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I know you've already seen loads of this but I think I might need professional advice, none is available where I am.

I am 17, I have a very full and resonant low register. I can give a loud D2. My lowest note is a C#2. I'm not exactly good at belting, my technique is not the best, I often opt for a mix (is that bad?). My highest belt is a G4 but (suprisingly I think), I can mix up to E5, my highest falsetto is a B5 and my passagio points are at C4 and F#4. My voice is light at my upper range, almost feminine but ny lower range is deeper much like a bass. I'm more comfortable at my upper range (G#3-F4) but sound better at my mid-lower range (C3-A3).

I'm a contemporary singer and I think it would really help if I could know my fach. Am I a lyric tenor? Lyric baritone or even a bass-baritone? Or is it even necessary for me to know?

Not sure if this matters but I can hit an F6 on whistle tone

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    Why is it necessary to know? To me, it's academic, and may well change over the next few years anyhow. Were you to join a choir, you may be asked the question, but the choirmaster will be far more interested in what you sing like, than your fach. Any answers will be particularly with reference to you, so won't be of much help to future readers.
    – Tim
    Aug 13, 2021 at 12:56
  • So sorry for the irrelevant question, I'm just a little desperate, sorry.
    – Ifeoluwa
    Aug 13, 2021 at 13:48

1 Answer 1

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I wonder why the Sports stacks exchange does not get a deluge of people posting their thigh measurements and asking what running distance they should focus on.

And that's a completely one-dimensional endeavor where in the end it only counts whether you make some time or not.

In contrast, a singing career is not about whether you can hit some note or not. It's about how you integrate what you are working with into a coherent and a compelling package.

You write: "I think I might need professional advice, none is available where I am."

That's all you need to know. There is no way whatsoever that making choices for a fach makes any sense at all when there is no professional education available.

In particular since you are 17, with your larynx just having had a growth spurt and not yet being hardened out. Harboring delusions about your purported fach and straining your voice according to self-imagined goals in the absence of any useful point of comparison is a recipe for ruining your voice to the point where any professional career where a fach would be of relevance would be preposterous. Popular music, in contrast, can monetise even voices in various state of ruin.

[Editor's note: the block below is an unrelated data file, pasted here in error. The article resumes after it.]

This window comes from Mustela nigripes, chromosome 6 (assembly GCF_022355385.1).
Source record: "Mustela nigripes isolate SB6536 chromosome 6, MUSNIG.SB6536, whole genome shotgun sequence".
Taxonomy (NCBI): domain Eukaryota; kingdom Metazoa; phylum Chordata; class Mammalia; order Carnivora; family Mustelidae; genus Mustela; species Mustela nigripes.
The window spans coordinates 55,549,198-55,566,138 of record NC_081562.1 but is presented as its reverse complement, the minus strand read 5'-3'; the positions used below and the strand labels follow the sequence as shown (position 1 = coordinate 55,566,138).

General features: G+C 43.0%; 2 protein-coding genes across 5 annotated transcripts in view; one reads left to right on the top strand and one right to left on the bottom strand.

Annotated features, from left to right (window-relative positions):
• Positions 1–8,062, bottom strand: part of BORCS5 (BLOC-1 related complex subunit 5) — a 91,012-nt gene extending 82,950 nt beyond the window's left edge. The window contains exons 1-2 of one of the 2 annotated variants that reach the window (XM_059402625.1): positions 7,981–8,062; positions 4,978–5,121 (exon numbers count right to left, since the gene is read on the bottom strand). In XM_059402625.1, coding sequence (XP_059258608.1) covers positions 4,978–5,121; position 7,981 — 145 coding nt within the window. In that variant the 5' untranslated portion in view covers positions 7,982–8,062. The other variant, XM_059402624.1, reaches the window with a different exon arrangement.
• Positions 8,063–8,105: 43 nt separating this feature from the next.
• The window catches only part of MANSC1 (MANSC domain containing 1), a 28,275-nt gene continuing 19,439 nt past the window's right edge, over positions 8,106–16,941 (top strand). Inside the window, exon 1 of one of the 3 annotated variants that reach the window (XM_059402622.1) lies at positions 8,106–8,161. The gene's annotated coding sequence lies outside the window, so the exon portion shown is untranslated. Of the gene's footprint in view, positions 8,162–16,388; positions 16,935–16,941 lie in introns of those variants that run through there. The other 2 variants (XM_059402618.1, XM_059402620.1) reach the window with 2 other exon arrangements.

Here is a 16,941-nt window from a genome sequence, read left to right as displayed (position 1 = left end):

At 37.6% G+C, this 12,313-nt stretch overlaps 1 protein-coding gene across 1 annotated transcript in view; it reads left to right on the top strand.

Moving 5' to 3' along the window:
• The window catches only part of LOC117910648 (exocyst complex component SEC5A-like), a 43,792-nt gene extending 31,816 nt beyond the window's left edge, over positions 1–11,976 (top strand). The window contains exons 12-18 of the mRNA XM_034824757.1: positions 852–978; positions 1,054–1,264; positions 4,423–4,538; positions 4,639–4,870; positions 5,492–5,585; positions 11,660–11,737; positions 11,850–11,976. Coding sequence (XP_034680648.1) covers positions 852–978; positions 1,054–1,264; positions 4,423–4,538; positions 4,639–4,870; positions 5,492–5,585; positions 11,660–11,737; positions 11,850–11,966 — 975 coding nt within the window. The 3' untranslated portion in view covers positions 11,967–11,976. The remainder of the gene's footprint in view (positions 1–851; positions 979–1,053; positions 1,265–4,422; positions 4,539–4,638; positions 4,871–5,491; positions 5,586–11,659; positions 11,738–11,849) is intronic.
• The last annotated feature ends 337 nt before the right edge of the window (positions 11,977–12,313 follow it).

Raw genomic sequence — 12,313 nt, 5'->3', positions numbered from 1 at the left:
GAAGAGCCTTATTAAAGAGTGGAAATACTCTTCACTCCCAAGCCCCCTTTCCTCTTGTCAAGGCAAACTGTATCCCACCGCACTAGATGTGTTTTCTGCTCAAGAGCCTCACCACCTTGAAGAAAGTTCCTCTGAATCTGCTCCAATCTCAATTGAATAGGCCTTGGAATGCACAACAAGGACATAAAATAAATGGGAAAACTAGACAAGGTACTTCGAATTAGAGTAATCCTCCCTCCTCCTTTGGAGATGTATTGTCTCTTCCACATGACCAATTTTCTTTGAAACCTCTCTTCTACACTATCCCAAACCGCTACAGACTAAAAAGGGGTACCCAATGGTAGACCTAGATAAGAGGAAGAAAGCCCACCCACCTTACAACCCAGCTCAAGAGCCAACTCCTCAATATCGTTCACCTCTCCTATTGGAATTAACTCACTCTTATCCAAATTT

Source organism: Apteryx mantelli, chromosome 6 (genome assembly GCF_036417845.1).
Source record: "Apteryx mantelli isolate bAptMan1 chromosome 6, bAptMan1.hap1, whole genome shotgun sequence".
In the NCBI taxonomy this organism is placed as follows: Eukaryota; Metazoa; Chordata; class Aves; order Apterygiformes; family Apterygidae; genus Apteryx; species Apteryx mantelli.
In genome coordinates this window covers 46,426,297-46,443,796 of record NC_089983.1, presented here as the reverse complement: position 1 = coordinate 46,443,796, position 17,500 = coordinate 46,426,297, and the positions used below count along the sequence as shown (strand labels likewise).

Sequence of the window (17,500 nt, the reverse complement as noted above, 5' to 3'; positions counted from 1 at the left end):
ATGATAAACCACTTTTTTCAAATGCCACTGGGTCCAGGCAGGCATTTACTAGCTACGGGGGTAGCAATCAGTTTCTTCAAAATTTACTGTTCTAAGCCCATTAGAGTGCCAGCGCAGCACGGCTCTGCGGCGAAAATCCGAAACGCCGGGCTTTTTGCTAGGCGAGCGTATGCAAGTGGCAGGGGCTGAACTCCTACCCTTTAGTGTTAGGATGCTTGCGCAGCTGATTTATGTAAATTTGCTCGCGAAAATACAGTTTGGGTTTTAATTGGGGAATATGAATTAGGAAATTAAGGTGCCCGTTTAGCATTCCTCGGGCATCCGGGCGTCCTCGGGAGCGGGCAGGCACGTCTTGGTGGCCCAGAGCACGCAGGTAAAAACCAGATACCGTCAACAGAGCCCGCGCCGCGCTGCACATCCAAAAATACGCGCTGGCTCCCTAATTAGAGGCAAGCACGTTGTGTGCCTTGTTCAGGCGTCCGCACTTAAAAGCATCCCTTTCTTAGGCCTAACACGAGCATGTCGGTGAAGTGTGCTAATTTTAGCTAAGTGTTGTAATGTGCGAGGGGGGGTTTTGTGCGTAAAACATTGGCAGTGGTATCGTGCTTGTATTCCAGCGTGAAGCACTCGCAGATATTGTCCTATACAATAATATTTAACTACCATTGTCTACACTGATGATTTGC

If you want to work with voice programs on your own, don't focus on extending your range. Instead focus on increasing the quality of what you can navigate with reasonable comfort and work on blending your registers where what you have is consistently workable, pleasant, and expressive.

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  • A nice first answer! Maybe not what OP wants to hear, but to the point nevertheless. +1.
    – Tim
    Aug 13, 2021 at 13:29
  • I'm grateful for this but what do I do now that there's no professional music teacher anywhere around me. I'm a little skeptical about online music classes, I've searched but can't find any. It's almost frustrating. I'm really grateful for the advice but what do you suggest I do without harming my voice in the long run?
    – Ifeoluwa
    Aug 13, 2021 at 13:46
  • @Ifeoluwa Online lessons are certainly only a fraction as useful as in-person... but much, much better than nothing. My daughter took piano last year from someone in another country. I'm sure the market is wide-open now to inferior teachers online, but it should be possible to find good ones. Your best bet is to start with institutions that have an established reputation to protect, like well-known music schools. You could simply look up voice faculty at major conservatories and email them; full professors are might be too busy, but their students would be highly skilled. Aug 13, 2021 at 14:07

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